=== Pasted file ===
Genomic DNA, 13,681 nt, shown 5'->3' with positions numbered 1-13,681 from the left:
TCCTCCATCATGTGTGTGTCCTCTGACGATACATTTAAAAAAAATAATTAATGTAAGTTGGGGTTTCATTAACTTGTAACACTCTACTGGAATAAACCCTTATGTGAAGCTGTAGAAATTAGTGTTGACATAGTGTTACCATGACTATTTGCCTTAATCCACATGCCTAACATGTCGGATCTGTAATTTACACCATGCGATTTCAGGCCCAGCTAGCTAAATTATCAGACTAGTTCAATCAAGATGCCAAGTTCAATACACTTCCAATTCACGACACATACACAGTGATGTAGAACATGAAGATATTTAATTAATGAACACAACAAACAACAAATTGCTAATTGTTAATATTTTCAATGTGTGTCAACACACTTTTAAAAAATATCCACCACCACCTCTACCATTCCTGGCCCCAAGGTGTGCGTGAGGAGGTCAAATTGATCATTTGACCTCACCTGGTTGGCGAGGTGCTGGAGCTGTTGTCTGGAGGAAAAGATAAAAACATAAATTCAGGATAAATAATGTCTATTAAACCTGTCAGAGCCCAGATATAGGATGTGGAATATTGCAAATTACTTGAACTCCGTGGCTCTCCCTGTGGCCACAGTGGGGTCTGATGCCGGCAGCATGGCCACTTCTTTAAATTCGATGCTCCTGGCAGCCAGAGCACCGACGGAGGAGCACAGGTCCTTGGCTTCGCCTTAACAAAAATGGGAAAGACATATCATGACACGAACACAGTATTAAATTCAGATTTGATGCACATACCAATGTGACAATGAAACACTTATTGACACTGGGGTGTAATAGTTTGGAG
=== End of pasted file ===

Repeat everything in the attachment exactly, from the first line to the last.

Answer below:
Genomic DNA, 13,681 nt, shown 5'->3' with positions numbered 1-13,681 from the left:
TCCTCCATCATGTGTGTGTCCTCTGACGATACATTTAAAAAAAATAATTAATGTAAGTTGGGGTTTCATTAACTTGTAACACTCTACTGGAATAAACCCTTATGTGAAGCTGTAGAAATTAGTGTTGACATAGTGTTACCATGACTATTTGCCTTAATCCACATGCCTAACATGTCGGATCTGTAATTTACACCATGCGATTTCAGGCCCAGCTAGCTAAATTATCAGACTAGTTCAATCAAGATGCCAAGTTCAATACACTTCCAATTCACGACACATACACAGTGATGTAGAACATGAAGATATTTAATTAATGAACACAACAAACAACAAATTGCTAATTGTTAATATTTTCAATGTGTGTCAACACACTTTTAAAAAATATCCACCACCACCTCTACCATTCCTGGCCCCAAGGTGTGCGTGAGGAGGTCAAATTGATCATTTGACCTCACCTGGTTGGCGAGGTGCTGGAGCTGTTGTCTGGAGGAAAAGATAAAAACATAAATTCAGGATAAATAATGTCTATTAAACCTGTCAGAGCCCAGATATAGGATGTGGAATATTGCAAATTACTTGAACTCCGTGGCTCTCCCTGTGGCCACAGTGGGGTCTGATGCCGGCAGCATGGCCACTTCTTTAAATTCGATGCTCCTGGCAGCCAGAGCACCGACGGAGGAGCACAGGTCCTTGGCTTCGCCTTAACAAAAATGGGAAAGACATATCATGACACGAACACAGTATTAAATTCAGATTTGATGCACATACCAATGTGACAATGAAACACTTATTGACACTGGGGTGTAATAGTTTGGAG